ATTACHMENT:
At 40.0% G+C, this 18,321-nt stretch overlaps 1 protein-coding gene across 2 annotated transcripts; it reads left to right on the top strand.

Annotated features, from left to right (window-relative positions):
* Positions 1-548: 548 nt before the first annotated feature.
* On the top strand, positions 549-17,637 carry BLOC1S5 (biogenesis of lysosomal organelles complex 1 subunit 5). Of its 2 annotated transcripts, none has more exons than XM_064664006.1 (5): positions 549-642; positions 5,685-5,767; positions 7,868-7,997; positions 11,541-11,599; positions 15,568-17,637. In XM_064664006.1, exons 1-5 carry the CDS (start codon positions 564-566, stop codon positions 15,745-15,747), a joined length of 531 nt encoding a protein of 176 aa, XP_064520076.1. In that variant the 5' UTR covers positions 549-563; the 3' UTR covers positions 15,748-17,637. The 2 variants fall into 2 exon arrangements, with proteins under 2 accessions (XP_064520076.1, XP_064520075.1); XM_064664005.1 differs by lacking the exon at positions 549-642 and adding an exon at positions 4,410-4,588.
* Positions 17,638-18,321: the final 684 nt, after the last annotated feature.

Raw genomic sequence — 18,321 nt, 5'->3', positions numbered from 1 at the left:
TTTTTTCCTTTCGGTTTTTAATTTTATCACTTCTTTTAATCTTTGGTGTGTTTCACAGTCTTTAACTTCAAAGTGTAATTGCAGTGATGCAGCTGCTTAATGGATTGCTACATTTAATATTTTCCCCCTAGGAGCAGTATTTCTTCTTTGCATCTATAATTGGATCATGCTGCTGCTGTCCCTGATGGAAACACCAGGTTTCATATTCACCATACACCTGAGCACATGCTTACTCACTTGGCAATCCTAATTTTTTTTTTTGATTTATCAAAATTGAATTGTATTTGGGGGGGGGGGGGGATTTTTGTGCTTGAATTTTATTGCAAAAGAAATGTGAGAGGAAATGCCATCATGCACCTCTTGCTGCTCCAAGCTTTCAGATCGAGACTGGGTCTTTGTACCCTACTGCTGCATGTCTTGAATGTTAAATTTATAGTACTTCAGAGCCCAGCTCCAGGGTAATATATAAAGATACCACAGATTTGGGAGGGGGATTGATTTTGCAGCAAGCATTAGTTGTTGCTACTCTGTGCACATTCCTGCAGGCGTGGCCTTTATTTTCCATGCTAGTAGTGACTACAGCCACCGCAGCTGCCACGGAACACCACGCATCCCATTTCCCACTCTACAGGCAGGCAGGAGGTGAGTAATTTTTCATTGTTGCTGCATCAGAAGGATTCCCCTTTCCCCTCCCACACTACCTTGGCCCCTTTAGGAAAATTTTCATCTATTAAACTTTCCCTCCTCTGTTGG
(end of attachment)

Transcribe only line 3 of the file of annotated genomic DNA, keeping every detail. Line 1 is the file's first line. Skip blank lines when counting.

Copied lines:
* Positions 1-548: 548 nt before the first annotated feature.